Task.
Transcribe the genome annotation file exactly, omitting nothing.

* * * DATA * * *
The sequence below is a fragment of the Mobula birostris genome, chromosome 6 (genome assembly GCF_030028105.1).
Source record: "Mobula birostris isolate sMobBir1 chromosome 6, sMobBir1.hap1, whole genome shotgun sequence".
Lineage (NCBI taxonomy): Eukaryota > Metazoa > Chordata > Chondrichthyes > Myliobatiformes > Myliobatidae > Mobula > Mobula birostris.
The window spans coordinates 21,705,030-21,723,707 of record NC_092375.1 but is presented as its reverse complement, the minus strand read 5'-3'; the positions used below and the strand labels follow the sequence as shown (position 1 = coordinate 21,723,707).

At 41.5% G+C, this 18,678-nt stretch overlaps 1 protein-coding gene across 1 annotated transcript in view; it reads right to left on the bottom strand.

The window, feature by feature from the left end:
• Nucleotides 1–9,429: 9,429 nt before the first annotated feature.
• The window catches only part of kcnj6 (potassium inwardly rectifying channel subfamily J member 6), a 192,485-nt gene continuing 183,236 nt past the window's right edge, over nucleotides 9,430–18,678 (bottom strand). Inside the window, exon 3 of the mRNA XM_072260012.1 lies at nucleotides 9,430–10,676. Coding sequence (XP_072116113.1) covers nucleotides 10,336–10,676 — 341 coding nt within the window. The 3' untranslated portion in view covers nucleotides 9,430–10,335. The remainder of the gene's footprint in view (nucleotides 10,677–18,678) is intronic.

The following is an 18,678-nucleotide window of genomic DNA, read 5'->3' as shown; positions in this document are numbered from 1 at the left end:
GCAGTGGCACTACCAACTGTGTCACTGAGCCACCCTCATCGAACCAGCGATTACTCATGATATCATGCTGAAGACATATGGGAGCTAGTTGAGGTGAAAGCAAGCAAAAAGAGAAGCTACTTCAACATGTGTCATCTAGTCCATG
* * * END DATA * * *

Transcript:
The sequence below is a fragment of the Mobula birostris genome, chromosome 6 (genome assembly GCF_030028105.1).
Source record: "Mobula birostris isolate sMobBir1 chromosome 6, sMobBir1.hap1, whole genome shotgun sequence".
Lineage (NCBI taxonomy): Eukaryota > Metazoa > Chordata > Chondrichthyes > Myliobatiformes > Myliobatidae > Mobula > Mobula birostris.
The window spans coordinates 21,705,030-21,723,707 of record NC_092375.1 but is presented as its reverse complement, the minus strand read 5'-3'; the positions used below and the strand labels follow the sequence as shown (position 1 = coordinate 21,723,707).

At 41.5% G+C, this 18,678-nt stretch overlaps 1 protein-coding gene across 1 annotated transcript in view; it reads right to left on the bottom strand.

The window, feature by feature from the left end:
• Nucleotides 1–9,429: 9,429 nt before the first annotated feature.
• The window catches only part of kcnj6 (potassium inwardly rectifying channel subfamily J member 6), a 192,485-nt gene continuing 183,236 nt past the window's right edge, over nucleotides 9,430–18,678 (bottom strand). Inside the window, exon 3 of the mRNA XM_072260012.1 lies at nucleotides 9,430–10,676. Coding sequence (XP_072116113.1) covers nucleotides 10,336–10,676 — 341 coding nt within the window. The 3' untranslated portion in view covers nucleotides 9,430–10,335. The remainder of the gene's footprint in view (nucleotides 10,677–18,678) is intronic.

The following is an 18,678-nucleotide window of genomic DNA, read 5'->3' as shown; positions in this document are numbered from 1 at the left end:
GCAGTGGCACTACCAACTGTGTCACTGAGCCACCCTCATCGAACCAGCGATTACTCATGATATCATGCTGAAGACATATGGGAGCTAGTTGAGGTGAAAGCAAGCAAAAAGAGAAGCTACTTCAACATGTGTCATCTAGTCCATG